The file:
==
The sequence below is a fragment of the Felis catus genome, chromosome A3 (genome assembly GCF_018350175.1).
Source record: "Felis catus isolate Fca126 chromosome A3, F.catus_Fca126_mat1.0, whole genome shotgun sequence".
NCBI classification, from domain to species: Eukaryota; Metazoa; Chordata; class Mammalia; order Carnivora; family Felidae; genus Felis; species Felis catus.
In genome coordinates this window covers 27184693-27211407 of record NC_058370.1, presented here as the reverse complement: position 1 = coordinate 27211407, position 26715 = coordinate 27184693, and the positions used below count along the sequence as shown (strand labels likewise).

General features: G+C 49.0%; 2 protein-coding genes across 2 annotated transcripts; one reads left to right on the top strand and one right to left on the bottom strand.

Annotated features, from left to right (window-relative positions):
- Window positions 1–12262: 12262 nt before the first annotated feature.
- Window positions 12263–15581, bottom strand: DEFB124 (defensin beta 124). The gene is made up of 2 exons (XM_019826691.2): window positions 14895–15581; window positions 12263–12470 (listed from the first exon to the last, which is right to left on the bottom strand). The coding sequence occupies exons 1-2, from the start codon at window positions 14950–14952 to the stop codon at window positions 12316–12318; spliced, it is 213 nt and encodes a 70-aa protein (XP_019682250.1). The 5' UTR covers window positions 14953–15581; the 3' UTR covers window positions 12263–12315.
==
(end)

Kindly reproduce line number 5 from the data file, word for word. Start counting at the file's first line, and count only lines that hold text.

General features: G+C 49.0%; 2 protein-coding genes across 2 annotated transcripts; one reads left to right on the top strand and one right to left on the bottom strand.